Brenda Shaver (816) 595-5240 firstname.lastname@example.org Manager of Meetings • North American Snow Conference • Site Selection for Future Snow Conferences • APWA Congress & Exposition
Mabel leads the development and fiscal management of the department to provide members and the public works community, in general, with high-quality professional development, education programs, and cutting-edge information in a cost-effective manner. The Professional Development Department is responsible for the interrelationship of the work of nine Technical Committees, an Education Committee, association-wide educational programs and training, development of certificate programs, and partnership agreements with other organizations.
Joan Awald (816) 595-5217 email@example.com
Brenda manages the overall meeting planning and site selection for the annual North American Snow Conference. She also coordinates the scheduling, setup, audio-visual, and food and beverage needs for meetings, sessions, and special events at the annual Congress & Exposition and various other Association workshops and meetings.
Professional Development Coordinator • Technical Committee support • Education Staff Support Joan is a part-time coordinator in the department. She provides support to the Technical Committee liaisons and the Education staff.
(816) 595-5242 firstname.lastname@example.org
Meeting Planner/Exhibit Sales Manager • APWA Congress & Exposition • North American Snow Conference • Sustainability in Public Works Conference • Other meetings/workshops
Continuing Education Project Manager • Sustainability in Public Works Conference • Master’s degree development • Click, Listen & Learn programs • Specialty workshops
Diana is a member of the APWA Congress & Exposition team that coordinates the logistics for APWA’s annual event. She also works with other Meetings Department staff in the planning of APWA’s North American Snow Conference and handles Snow Conference exhibit sales and operations. She is responsible for the logistics of other meetings and workshops including the Sustainability in Public Works Conference, and is the contact to review hotel and convention center contracts for chapters.
Christina is responsible for the development and implementation of the education program for the Sustainability in Public Works Conference and manages the Call for Presentations and session selection process in conjunction with the Center for Sustainability. She coordinates with two universities to offer Master of Public Administration (MPA) degrees with Public Works concentrations. She also develops and executes Click, Listen & Learn programs and arranges live workshops.
April 2010 APWA Reporter
(816) 595-5220 email@example.com
(816) 595-5213 firstname.lastname@example.org
Instructional Designer • Public Works Institutes • Development and design of coursework • Curriculum development for text-based courses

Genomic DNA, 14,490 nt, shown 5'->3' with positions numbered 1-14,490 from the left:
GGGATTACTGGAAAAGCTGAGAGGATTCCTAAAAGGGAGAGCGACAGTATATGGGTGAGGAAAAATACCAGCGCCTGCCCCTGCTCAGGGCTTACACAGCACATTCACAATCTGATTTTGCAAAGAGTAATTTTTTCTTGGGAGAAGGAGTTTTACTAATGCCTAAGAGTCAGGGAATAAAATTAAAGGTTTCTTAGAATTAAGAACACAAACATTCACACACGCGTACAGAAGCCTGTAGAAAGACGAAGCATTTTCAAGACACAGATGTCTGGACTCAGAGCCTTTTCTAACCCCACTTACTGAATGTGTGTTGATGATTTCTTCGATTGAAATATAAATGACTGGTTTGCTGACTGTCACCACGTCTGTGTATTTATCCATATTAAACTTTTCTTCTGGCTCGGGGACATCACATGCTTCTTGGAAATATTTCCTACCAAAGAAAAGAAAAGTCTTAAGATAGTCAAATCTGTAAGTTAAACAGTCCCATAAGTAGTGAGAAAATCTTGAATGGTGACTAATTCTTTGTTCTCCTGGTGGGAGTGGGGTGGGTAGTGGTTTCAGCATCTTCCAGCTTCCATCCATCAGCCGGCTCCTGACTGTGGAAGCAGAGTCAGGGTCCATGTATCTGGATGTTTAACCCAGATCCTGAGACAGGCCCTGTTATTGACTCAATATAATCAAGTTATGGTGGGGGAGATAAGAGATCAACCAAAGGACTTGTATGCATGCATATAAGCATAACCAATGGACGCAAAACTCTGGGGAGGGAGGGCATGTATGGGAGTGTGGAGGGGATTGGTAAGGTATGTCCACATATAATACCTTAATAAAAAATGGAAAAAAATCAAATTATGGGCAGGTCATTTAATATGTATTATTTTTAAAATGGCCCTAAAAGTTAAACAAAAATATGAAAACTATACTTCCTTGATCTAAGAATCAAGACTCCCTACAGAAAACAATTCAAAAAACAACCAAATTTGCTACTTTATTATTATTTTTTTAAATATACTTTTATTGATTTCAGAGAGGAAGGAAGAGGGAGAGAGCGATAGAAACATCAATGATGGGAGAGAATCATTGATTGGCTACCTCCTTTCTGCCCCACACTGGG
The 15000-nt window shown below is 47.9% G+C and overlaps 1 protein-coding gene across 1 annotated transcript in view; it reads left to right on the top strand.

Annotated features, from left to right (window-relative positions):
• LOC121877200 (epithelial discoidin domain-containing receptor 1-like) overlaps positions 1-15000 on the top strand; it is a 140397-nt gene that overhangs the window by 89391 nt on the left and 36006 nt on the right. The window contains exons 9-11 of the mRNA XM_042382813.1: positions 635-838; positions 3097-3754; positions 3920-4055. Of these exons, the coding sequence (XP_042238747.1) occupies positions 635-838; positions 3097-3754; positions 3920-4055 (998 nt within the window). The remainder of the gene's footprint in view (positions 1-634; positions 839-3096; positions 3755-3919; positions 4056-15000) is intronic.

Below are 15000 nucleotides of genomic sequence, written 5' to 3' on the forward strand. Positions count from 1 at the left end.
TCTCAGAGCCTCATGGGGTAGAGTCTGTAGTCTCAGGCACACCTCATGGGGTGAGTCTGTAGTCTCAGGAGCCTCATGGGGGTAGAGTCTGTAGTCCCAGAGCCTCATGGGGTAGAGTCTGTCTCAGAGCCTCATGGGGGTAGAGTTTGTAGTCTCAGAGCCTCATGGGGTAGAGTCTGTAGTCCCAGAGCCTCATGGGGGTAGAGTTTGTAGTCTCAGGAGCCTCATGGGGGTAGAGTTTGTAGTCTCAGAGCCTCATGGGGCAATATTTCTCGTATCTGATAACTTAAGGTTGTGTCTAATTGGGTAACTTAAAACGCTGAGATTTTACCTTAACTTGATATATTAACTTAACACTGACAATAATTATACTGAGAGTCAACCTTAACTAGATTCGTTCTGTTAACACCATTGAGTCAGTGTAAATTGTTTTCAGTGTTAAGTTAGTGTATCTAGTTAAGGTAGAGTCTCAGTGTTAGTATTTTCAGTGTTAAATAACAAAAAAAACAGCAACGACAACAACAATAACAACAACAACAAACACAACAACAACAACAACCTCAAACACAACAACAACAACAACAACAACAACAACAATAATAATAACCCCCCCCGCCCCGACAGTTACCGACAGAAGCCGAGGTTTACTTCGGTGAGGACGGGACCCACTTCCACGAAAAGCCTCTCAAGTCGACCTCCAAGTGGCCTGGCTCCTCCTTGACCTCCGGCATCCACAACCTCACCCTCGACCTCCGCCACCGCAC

Professional Development Program Producer • Production of downloadable Click, Listen & Learn and live Web-Based Training programs • Speaker training in use of webcast technology and customer service • Education calendar in APWA Reporter and marketing materials • Downloadable Click, Listen & Learn and Web-Based Training programs for aftermarket sale • Special projects
Kathy creates, modifies and enhances a variety of courses for Association and chapter use to create blended learning solutions. She is the liaison for chapters developing or implementing Public Works Institutes and supports the Public Works Institutes Evaluation Committee.
Carol S. Estes, P.E. (816) 595-5222 email@example.com Professional Development Program Manager • Engineering and Technology • Transportation • Utility & Public Right-of-Way Carol serves as the liaison to three of the Technical Committees: Engineering and Technology, Transportation, and Utility & Public Right-of-Way. She is responsible for managing information related to each issue these committees are working on. She works with the committees on their monthly conference calls, publications, and web-based resources. In addition, Carol serves as the point of contact for seven subcommittees: Winter Maintenance, Road Safety, Sustainable Transportation, Right-of-Way Management, Construction Practices, GIROW, and Damage Prevention.
Teresa Hon (816) 595-5224 firstname.lastname@example.org Professional Development Program Manager • Fleet Services and Emergency Management • Technical support for MicroPAVER software and subscriptions • Public Works Historical Society Teresa serves as the liaison to two of the Technical Committees: Fleet Services and Emergency Management. She supports the committees in their work to educate and respond to the needs of the membership. She coordinates articles contributed by committee members for the APWA Reporter, works with the committees on their monthly conference calls, and coordinates educational sessions for Congress. Teresa serves as the staff liaison for the Public Works Historical Society, and is the program coordinator and technical services contact for the MicroPAVER (pavement management) program. 14 APWA Reporter